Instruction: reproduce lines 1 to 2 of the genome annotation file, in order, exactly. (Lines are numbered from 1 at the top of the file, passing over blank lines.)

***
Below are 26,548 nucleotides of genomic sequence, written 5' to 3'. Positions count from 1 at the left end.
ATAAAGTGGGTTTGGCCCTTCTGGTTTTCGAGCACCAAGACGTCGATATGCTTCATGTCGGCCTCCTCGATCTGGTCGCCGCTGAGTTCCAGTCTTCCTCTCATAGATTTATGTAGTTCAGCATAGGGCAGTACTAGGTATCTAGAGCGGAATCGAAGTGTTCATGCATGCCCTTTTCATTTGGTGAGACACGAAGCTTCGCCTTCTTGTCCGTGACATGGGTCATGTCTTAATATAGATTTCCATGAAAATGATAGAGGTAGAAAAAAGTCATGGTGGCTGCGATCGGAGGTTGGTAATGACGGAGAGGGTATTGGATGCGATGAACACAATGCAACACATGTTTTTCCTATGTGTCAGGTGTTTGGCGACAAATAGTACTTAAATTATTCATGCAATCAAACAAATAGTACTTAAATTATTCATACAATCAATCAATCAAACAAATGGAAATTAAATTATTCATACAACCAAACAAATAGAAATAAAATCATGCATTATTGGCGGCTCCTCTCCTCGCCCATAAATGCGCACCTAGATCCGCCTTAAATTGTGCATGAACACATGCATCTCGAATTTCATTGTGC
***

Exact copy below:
Below are 26,548 nucleotides of genomic sequence, written 5' to 3'. Positions count from 1 at the left end.
ATAAAGTGGGTTTGGCCCTTCTGGTTTTCGAGCACCAAGACGTCGATATGCTTCATGTCGGCCTCCTCGATCTGGTCGCCGCTGAGTTCCAGTCTTCCTCTCATAGATTTATGTAGTTCAGCATAGGGCAGTACTAGGTATCTAGAGCGGAATCGAAGTGTTCATGCATGCCCTTTTCATTTGGTGAGACACGAAGCTTCGCCTTCTTGTCCGTGACATGGGTCATGTCTTAATATAGATTTCCATGAAAATGATAGAGGTAGAAAAAAGTCATGGTGGCTGCGATCGGAGGTTGGTAATGACGGAGAGGGTATTGGATGCGATGAACACAATGCAACACATGTTTTTCCTATGTGTCAGGTGTTTGGCGACAAATAGTACTTAAATTATTCATGCAATCAAACAAATAGTACTTAAATTATTCATACAATCAATCAATCAAACAAATGGAAATTAAATTATTCATACAACCAAACAAATAGAAATAAAATCATGCATTATTGGCGGCTCCTCTCCTCGCCCATAAATGCGCACCTAGATCCGCCTTAAATTGTGCATGAACACATGCATCTCGAATTTCATTGTGC